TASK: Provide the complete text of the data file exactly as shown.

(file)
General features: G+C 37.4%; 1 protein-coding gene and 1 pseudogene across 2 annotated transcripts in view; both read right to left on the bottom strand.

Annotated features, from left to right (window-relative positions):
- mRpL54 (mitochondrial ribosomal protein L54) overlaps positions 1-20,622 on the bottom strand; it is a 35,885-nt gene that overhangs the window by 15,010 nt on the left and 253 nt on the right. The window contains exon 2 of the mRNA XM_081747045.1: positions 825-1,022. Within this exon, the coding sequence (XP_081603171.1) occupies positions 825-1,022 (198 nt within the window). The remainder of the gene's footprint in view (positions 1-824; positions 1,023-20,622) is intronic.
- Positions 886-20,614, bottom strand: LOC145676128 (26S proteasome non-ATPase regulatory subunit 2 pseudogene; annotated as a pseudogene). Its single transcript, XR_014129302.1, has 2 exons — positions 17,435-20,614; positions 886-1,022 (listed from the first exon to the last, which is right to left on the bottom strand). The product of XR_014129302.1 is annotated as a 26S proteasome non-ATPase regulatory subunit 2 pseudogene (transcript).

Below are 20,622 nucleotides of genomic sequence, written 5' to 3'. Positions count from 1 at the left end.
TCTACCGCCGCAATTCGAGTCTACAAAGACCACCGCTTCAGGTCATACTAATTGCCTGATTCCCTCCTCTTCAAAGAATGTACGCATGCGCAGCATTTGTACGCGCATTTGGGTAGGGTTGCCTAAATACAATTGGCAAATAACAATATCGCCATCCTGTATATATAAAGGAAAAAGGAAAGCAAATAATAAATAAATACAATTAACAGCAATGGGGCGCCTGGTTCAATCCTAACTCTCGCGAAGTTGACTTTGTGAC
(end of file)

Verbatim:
General features: G+C 37.4%; 1 protein-coding gene and 1 pseudogene across 2 annotated transcripts in view; both read right to left on the bottom strand.

Annotated features, from left to right (window-relative positions):
- mRpL54 (mitochondrial ribosomal protein L54) overlaps positions 1-20,622 on the bottom strand; it is a 35,885-nt gene that overhangs the window by 15,010 nt on the left and 253 nt on the right. The window contains exon 2 of the mRNA XM_081747045.1: positions 825-1,022. Within this exon, the coding sequence (XP_081603171.1) occupies positions 825-1,022 (198 nt within the window). The remainder of the gene's footprint in view (positions 1-824; positions 1,023-20,622) is intronic.
- Positions 886-20,614, bottom strand: LOC145676128 (26S proteasome non-ATPase regulatory subunit 2 pseudogene; annotated as a pseudogene). Its single transcript, XR_014129302.1, has 2 exons — positions 17,435-20,614; positions 886-1,022 (listed from the first exon to the last, which is right to left on the bottom strand). The product of XR_014129302.1 is annotated as a 26S proteasome non-ATPase regulatory subunit 2 pseudogene (transcript).

Below are 20,622 nucleotides of genomic sequence, written 5' to 3'. Positions count from 1 at the left end.
TCTACCGCCGCAATTCGAGTCTACAAAGACCACCGCTTCAGGTCATACTAATTGCCTGATTCCCTCCTCTTCAAAGAATGTACGCATGCGCAGCATTTGTACGCGCATTTGGGTAGGGTTGCCTAAATACAATTGGCAAATAACAATATCGCCATCCTGTATATATAAAGGAAAAAGGAAAGCAAATAATAAATAAATACAATTAACAGCAATGGGGCGCCTGGTTCAATCCTAACTCTCGCGAAGTTGACTTTGTGAC